Take Foster. As Shelby notes, his relationship with his son is almost identical to the one he had with his own father — illustrated with surprising effectiveness in near-identical sequences: one in issue 1, the other in issue 5. But long before we learn about Foster’s relationship with his son — hell, long before we learn that he even has a son — we see how Foster’s guilt over becoming his father changed his behavior.

It's okay, catching mice is its own rewardThis, along with his helping feed his homeless vet friends, establishes Eddie as a hero early on, in spite of his insistence that he isn’t. That conflict — trying to do the right thing but fearing that he won’t — directly influences how he treats Ben, and is where this series finds its most impactful moments.

Buccellato has been very open about how personal this story is to him, going so far as to model the character design on his own son. I don’t want to make assumptions about what Foster’s past or Ben’s half-monster genetic makeup might mean in the life of the author, but it’s clear Foster’s anxieties about how past mistakes speak to his abilities to parent are deeply considered.

For that matter, let's not go into what the hotdogs represent, either.Foster may not have all the answers, but he knows what he regrets. If he can help Ben avoid those same mistakes, maybe he can help him be a better person. I’m used to seeing parents push their children to the accomplishments and experiences they never had to live vicariously through them, but just pushing their kids to be the good person they never were is much more unique, but also much more relatable. It’s also a devastatingly telling moment for Foster, who’s clearly consumed with regret.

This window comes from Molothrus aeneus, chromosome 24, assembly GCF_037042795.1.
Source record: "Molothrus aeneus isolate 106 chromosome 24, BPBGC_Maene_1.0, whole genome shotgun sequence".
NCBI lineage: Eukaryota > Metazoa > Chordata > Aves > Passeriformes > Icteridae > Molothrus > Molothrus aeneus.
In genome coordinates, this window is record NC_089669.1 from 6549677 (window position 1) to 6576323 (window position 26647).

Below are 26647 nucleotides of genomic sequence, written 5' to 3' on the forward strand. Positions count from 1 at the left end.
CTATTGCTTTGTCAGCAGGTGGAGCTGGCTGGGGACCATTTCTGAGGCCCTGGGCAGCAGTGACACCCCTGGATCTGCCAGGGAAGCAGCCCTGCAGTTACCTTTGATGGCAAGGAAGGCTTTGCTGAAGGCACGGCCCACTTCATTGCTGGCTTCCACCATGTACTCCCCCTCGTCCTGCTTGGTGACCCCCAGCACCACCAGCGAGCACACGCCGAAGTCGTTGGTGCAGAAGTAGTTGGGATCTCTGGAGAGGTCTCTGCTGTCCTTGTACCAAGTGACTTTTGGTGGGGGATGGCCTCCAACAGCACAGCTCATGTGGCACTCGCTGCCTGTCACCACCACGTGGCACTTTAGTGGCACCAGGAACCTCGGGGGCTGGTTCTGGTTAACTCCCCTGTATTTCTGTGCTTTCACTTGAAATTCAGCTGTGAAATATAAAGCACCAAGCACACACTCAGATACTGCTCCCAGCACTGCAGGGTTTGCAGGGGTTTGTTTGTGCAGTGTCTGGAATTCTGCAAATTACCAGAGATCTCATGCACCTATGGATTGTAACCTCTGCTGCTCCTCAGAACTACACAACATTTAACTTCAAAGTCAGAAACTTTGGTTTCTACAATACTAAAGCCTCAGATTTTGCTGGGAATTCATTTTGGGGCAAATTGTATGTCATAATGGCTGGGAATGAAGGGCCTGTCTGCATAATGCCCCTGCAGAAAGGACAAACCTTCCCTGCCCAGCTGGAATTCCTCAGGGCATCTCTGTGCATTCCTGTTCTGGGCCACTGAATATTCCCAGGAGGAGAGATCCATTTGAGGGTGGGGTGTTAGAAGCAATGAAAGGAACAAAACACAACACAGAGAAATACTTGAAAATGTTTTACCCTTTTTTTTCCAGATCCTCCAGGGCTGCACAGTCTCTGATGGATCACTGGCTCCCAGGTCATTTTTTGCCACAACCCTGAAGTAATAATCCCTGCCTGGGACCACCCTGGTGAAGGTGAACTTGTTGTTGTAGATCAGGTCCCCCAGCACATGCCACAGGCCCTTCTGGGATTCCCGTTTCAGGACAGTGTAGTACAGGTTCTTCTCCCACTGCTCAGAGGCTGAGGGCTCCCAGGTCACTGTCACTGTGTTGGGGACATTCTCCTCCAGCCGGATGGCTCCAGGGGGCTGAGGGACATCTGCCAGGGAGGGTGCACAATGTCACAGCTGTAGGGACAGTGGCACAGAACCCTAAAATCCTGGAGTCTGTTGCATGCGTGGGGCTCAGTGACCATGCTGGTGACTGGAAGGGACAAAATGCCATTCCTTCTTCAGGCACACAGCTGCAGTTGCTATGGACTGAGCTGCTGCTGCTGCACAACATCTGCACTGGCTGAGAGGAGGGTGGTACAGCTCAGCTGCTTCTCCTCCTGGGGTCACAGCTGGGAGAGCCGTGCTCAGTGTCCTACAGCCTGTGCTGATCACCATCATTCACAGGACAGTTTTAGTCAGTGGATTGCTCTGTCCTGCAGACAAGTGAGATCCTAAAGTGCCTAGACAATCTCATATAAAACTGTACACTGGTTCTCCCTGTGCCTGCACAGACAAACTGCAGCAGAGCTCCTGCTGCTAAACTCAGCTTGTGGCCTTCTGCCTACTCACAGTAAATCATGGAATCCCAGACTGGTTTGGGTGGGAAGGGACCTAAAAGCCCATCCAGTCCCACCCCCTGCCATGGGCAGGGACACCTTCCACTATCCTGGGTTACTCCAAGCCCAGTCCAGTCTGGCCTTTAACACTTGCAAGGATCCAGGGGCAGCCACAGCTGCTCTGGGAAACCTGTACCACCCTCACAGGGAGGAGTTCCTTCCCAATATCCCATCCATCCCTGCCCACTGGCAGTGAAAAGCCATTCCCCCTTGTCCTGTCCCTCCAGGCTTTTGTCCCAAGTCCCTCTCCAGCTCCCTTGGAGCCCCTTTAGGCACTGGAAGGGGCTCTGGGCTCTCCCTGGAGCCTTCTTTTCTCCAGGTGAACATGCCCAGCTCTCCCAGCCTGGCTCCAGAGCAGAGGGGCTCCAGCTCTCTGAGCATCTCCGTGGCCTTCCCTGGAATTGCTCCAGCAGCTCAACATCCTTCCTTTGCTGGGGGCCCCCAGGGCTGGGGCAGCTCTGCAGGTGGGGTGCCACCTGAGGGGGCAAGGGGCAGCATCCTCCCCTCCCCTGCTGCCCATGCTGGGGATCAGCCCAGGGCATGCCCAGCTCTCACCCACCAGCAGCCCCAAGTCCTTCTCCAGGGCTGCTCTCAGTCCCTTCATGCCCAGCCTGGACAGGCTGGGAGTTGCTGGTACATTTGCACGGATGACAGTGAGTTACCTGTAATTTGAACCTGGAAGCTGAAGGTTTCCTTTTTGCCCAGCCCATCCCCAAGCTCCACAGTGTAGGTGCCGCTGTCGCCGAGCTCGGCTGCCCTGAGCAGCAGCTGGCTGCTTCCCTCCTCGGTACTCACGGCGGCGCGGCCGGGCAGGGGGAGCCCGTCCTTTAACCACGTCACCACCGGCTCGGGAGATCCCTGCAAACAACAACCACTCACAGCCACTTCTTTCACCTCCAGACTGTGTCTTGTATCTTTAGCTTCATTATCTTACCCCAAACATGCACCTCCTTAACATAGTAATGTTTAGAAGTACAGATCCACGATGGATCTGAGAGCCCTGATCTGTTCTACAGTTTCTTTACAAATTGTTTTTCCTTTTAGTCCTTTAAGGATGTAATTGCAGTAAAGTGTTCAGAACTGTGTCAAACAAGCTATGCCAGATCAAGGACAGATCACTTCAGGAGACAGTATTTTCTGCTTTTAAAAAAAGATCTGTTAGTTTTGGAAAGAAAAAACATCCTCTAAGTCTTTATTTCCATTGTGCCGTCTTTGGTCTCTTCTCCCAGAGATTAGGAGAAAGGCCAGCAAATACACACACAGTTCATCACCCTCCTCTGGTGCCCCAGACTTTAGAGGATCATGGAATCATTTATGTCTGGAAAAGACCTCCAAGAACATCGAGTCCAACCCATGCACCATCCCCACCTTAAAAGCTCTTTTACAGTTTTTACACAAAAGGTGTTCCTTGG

As well-written as the characters are, much of the effectiveness of this series comes from Tuazon’s art. Shelby is right to mention the atmosphere created by his linework, but I’m most impressed by the dynamism of his layouts. It’s hard not to mention the bravura sequences where he alternates shots between two locations, but I’m most taken with how he represents time. Like this scene, where Foster and Ben are killing time, hoping to avoid the Dwellers by staying on the train.

It's like a roller coaster, but with more people vomitingMuch of the desperate boredom is written, but Tauzon does well to provide us with big panels that isolate our characters long before they’re alone on the train (Buccellato’s subtle character work gooses the effect even further). It’s one of the most idiosyncratic uses of a double page spread I’ve seen, making a strong case for the kinds of risks you can only hope to see in independent comics.